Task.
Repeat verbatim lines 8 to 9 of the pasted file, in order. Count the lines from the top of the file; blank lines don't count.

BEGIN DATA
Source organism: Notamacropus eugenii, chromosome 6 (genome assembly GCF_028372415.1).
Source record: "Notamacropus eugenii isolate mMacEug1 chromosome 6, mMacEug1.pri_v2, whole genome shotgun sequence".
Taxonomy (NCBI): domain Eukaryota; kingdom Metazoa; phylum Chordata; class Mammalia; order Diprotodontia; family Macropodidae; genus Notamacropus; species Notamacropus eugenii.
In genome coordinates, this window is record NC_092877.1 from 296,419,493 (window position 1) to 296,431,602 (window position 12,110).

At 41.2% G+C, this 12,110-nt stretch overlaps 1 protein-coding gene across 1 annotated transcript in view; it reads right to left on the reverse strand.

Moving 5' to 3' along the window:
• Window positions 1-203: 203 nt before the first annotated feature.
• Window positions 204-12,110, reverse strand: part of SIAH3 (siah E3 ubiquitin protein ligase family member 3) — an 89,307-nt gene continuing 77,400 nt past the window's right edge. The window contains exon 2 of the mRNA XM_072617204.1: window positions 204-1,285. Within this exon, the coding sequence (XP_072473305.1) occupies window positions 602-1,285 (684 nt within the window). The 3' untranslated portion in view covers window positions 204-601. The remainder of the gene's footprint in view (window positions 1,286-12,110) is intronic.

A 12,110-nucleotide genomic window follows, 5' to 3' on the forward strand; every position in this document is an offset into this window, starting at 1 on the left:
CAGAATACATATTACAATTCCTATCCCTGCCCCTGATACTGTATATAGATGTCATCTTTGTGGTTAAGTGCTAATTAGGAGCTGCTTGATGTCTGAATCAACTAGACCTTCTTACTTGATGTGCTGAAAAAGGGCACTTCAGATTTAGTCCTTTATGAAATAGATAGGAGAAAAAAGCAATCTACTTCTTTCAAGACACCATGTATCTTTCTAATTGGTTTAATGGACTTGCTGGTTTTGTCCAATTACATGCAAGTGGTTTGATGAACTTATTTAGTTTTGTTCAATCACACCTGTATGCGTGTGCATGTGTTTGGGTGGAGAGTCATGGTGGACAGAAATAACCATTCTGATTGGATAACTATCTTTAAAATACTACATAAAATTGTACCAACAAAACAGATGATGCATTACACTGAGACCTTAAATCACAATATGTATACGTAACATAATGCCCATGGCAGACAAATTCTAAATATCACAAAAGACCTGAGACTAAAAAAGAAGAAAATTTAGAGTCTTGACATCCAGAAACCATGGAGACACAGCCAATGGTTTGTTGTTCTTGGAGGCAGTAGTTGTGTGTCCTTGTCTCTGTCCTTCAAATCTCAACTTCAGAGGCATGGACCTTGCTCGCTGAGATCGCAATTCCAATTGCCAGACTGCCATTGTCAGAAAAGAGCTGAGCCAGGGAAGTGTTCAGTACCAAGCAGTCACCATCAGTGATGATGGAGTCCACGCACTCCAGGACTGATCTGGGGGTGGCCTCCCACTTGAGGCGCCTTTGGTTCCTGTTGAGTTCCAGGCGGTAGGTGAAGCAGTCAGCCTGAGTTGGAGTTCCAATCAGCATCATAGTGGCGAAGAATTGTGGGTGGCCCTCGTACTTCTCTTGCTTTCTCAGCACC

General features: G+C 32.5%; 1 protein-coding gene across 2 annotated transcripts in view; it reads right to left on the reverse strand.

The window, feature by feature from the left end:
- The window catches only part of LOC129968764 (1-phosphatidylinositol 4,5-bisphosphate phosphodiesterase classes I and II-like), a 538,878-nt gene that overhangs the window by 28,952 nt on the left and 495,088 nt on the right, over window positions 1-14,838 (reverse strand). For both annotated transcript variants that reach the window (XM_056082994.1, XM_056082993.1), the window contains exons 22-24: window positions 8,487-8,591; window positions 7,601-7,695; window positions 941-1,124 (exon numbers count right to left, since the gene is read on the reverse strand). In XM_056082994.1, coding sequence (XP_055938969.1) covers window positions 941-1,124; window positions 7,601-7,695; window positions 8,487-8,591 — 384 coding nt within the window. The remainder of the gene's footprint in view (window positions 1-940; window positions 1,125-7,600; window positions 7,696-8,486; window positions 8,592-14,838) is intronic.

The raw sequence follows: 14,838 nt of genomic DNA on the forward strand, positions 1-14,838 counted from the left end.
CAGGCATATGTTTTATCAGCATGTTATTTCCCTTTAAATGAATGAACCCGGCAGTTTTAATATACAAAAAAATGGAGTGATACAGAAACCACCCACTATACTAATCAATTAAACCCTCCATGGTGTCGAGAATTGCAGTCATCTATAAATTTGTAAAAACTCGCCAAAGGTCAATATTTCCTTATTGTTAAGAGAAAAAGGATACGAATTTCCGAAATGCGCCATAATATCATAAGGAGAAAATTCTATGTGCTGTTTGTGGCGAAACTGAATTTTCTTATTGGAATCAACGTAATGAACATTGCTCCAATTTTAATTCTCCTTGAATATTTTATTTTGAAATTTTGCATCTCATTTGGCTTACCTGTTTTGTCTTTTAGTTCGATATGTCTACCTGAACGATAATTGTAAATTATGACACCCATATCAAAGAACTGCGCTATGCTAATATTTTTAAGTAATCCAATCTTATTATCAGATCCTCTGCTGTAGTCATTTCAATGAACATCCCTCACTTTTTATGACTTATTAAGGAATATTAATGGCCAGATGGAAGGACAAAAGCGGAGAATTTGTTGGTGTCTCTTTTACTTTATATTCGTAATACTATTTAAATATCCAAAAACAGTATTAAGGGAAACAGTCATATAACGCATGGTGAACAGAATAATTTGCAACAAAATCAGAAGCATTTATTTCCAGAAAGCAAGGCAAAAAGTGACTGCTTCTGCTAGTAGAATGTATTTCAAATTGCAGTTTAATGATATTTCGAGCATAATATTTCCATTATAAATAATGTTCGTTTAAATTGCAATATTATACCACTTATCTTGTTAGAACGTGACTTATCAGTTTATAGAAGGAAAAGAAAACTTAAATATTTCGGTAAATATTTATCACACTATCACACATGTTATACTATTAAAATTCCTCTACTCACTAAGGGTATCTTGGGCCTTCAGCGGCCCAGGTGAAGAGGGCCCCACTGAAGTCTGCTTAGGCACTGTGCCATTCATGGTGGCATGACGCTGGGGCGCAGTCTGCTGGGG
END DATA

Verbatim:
• Window positions 204-12,110, reverse strand: part of SIAH3 (siah E3 ubiquitin protein ligase family member 3) — an 89,307-nt gene continuing 77,400 nt past the window's right edge. The window contains exon 2 of the mRNA XM_072617204.1: window positions 204-1,285. Within this exon, the coding sequence (XP_072473305.1) occupies window positions 602-1,285 (684 nt within the window). The 3' untranslated portion in view covers window positions 204-601. The remainder of the gene's footprint in view (window positions 1,286-12,110) is intronic.

A 12,110-nucleotide genomic window follows, 5' to 3' on the forward strand; every position in this document is an offset into this window, starting at 1 on the left: